• Does the office have supportive staff? 

  • How easy is it to get appointments or to talk to the doctor? 

  • If the doctor is not available, who handles the emergencies? 

  • Ask whether the doctor has access to clinical trials. These are research studies involving people.

Here are some questions to ask when picking your cancer center: 

  • The treatment center staff, including nurses, physician assistants, social workers, and technicians will be a part of your cancer care team. Consider how comfortable they make you feel. 

  • How much experience does the center have treating your type of cancer? 

  • How many patients does the cancer center cater towards? 

    • A cancer center that caters to a larger number of patients may have some advantages. The latest and greatest in technology—such as imaging and radiation therapy resources—come at a price. And a cancer center that treats more patients may be in a better financial position to invest in the newest equipment. There is also a greater likelihood that a high-volume center will have support groups designed specifically for people with a certain type of cancer.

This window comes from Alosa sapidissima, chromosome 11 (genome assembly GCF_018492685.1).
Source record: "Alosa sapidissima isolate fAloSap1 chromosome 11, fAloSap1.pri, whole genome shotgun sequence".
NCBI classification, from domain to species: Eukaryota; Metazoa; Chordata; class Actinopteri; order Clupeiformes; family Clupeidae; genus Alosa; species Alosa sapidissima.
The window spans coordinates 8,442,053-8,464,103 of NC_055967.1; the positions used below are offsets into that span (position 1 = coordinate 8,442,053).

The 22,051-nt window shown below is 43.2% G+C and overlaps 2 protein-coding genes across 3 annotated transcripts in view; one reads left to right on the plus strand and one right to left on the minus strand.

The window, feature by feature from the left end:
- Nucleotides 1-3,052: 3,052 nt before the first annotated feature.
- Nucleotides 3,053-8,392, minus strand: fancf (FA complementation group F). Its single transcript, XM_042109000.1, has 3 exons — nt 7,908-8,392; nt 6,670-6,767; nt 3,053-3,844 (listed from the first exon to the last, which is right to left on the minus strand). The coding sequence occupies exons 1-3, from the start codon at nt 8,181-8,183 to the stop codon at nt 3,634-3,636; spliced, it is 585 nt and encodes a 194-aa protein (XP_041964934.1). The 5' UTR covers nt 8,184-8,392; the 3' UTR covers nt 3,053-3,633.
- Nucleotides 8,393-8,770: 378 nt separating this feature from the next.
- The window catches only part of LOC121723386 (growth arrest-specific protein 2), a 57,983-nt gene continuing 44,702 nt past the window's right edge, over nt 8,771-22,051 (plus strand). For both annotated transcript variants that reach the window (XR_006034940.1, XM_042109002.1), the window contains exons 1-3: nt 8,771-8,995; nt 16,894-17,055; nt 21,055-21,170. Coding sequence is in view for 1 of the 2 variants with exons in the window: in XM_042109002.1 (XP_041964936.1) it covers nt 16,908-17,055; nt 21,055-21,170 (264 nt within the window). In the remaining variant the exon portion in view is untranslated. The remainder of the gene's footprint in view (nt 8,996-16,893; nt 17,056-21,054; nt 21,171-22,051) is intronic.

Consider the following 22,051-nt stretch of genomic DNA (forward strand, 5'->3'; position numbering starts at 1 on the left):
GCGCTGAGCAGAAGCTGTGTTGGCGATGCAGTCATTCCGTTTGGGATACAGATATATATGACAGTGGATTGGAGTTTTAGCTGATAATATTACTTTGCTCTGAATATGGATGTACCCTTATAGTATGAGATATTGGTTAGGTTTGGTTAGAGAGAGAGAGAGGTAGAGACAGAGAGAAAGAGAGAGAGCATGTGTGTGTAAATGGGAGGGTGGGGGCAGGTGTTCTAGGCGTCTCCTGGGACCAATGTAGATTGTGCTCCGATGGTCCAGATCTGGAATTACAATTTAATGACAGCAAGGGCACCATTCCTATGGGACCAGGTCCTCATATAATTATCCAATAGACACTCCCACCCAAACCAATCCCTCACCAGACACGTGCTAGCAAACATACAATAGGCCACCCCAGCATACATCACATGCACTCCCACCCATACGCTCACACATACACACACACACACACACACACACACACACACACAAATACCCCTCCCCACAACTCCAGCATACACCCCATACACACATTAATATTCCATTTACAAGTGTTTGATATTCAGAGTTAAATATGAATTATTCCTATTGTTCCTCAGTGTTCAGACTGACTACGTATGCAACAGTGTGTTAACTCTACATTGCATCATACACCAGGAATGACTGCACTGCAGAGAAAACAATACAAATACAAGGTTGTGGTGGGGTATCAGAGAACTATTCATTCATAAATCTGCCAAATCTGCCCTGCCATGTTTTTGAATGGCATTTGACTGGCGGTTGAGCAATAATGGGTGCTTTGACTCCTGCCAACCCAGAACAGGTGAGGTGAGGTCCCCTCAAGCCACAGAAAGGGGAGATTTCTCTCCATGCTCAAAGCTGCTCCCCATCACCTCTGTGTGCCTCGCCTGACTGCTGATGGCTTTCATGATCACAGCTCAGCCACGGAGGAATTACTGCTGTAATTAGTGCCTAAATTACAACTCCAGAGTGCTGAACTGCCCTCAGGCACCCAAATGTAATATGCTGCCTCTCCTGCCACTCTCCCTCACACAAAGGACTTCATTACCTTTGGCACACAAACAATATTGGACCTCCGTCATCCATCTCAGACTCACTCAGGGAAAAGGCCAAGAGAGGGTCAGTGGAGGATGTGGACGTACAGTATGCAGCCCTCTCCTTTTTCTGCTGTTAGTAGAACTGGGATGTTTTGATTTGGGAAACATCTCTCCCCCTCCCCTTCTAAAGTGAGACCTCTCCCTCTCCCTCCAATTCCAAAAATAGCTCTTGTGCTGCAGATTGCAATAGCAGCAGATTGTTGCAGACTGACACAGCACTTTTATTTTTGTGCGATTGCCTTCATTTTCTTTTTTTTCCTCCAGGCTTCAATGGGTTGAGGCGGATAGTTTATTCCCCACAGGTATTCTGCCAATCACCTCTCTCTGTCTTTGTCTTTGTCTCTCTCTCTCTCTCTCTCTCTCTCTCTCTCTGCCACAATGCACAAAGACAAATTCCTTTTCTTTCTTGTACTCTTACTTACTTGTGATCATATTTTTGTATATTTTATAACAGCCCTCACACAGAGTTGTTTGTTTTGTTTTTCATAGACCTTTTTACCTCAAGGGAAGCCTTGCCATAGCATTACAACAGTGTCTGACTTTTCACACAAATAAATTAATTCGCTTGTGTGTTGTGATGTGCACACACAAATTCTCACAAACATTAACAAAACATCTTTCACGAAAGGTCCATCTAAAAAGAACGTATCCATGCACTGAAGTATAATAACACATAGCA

• How effective has the cancer center been at treating those people? 

  • How close is the center to your home/office? 

  • What support services does the cancer center offer?

  • Will access to social workers, dietitians, etc. be provided? 

  • Does the care center offer a place for you or close ones to stay? 

  • Is the care center near airports, hotels, or restaurants?   

Here are some additional factors to consider: 

  • How comfortable do you feel with the doctor? 

  • Does the doctor encourage questions for better understanding? 

  • Is the doctor’s communication respectful and comfortable? 

To find the answers to these questions, ask the person who referred you, call the doctor’s office directly, or schedule a consultation appointment. Before doing so, check if you will be charged for calls or meetings in person, as they are likely not covered by your health insurance.

Step 3: Provide information 

To begin your journey at the new cancer center with a new doctor, you will need to transfer medical records to the new doctor from your current doctor’s office. Your current doctor’s office will have their own procedure of doing this. Ask them for help. 

It may involve giving the office written permission allowing the office to copy and transfer the records. You can ask for your own copy as well. You might be charged a fee when doing this as the records would be for your personal use.

Get an appointment at a Cancer Center today